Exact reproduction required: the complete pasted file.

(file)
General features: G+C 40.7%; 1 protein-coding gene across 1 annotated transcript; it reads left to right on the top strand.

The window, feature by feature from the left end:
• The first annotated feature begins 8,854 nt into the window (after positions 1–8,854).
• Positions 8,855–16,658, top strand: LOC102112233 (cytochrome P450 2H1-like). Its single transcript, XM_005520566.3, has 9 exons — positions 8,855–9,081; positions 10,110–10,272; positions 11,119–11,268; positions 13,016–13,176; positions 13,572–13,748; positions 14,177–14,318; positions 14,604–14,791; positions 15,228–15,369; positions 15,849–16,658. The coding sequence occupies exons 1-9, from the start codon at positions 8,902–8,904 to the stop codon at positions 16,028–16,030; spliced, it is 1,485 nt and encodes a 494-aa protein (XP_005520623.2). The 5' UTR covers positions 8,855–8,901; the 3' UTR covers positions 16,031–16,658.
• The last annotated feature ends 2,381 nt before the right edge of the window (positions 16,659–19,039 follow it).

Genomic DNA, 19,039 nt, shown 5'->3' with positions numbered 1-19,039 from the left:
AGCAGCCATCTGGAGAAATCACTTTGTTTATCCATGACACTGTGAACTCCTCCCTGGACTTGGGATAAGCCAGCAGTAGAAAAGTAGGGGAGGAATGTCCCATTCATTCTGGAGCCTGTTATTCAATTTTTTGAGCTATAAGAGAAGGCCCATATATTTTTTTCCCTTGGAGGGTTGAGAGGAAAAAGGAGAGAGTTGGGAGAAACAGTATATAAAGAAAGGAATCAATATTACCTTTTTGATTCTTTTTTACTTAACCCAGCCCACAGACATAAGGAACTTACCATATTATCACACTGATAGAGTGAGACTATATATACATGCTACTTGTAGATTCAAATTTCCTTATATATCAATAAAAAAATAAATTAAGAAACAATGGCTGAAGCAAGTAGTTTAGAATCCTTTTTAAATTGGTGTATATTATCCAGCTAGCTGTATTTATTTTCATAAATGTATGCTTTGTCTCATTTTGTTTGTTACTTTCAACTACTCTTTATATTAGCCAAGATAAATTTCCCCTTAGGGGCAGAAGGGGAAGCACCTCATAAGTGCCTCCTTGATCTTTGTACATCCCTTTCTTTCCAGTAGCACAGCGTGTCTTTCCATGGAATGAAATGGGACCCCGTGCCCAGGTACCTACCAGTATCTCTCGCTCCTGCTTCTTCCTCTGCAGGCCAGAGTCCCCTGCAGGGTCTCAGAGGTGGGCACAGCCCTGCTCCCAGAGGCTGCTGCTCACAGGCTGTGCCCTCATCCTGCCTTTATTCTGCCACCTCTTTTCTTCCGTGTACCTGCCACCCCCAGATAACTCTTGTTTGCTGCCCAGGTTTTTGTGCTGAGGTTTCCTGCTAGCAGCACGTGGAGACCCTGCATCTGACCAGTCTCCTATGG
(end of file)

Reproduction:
General features: G+C 40.7%; 1 protein-coding gene across 1 annotated transcript; it reads left to right on the top strand.

The window, feature by feature from the left end:
• The first annotated feature begins 8,854 nt into the window (after positions 1–8,854).
• Positions 8,855–16,658, top strand: LOC102112233 (cytochrome P450 2H1-like). Its single transcript, XM_005520566.3, has 9 exons — positions 8,855–9,081; positions 10,110–10,272; positions 11,119–11,268; positions 13,016–13,176; positions 13,572–13,748; positions 14,177–14,318; positions 14,604–14,791; positions 15,228–15,369; positions 15,849–16,658. The coding sequence occupies exons 1-9, from the start codon at positions 8,902–8,904 to the stop codon at positions 16,028–16,030; spliced, it is 1,485 nt and encodes a 494-aa protein (XP_005520623.2). The 5' UTR covers positions 8,855–8,901; the 3' UTR covers positions 16,031–16,658.
• The last annotated feature ends 2,381 nt before the right edge of the window (positions 16,659–19,039 follow it).

Genomic DNA, 19,039 nt, shown 5'->3' with positions numbered 1-19,039 from the left:
AGCAGCCATCTGGAGAAATCACTTTGTTTATCCATGACACTGTGAACTCCTCCCTGGACTTGGGATAAGCCAGCAGTAGAAAAGTAGGGGAGGAATGTCCCATTCATTCTGGAGCCTGTTATTCAATTTTTTGAGCTATAAGAGAAGGCCCATATATTTTTTTCCCTTGGAGGGTTGAGAGGAAAAAGGAGAGAGTTGGGAGAAACAGTATATAAAGAAAGGAATCAATATTACCTTTTTGATTCTTTTTTACTTAACCCAGCCCACAGACATAAGGAACTTACCATATTATCACACTGATAGAGTGAGACTATATATACATGCTACTTGTAGATTCAAATTTCCTTATATATCAATAAAAAAATAAATTAAGAAACAATGGCTGAAGCAAGTAGTTTAGAATCCTTTTTAAATTGGTGTATATTATCCAGCTAGCTGTATTTATTTTCATAAATGTATGCTTTGTCTCATTTTGTTTGTTACTTTCAACTACTCTTTATATTAGCCAAGATAAATTTCCCCTTAGGGGCAGAAGGGGAAGCACCTCATAAGTGCCTCCTTGATCTTTGTACATCCCTTTCTTTCCAGTAGCACAGCGTGTCTTTCCATGGAATGAAATGGGACCCCGTGCCCAGGTACCTACCAGTATCTCTCGCTCCTGCTTCTTCCTCTGCAGGCCAGAGTCCCCTGCAGGGTCTCAGAGGTGGGCACAGCCCTGCTCCCAGAGGCTGCTGCTCACAGGCTGTGCCCTCATCCTGCCTTTATTCTGCCACCTCTTTTCTTCCGTGTACCTGCCACCCCCAGATAACTCTTGTTTGCTGCCCAGGTTTTTGTGCTGAGGTTTCCTGCTAGCAGCACGTGGAGACCCTGCATCTGACCAGTCTCCTATGG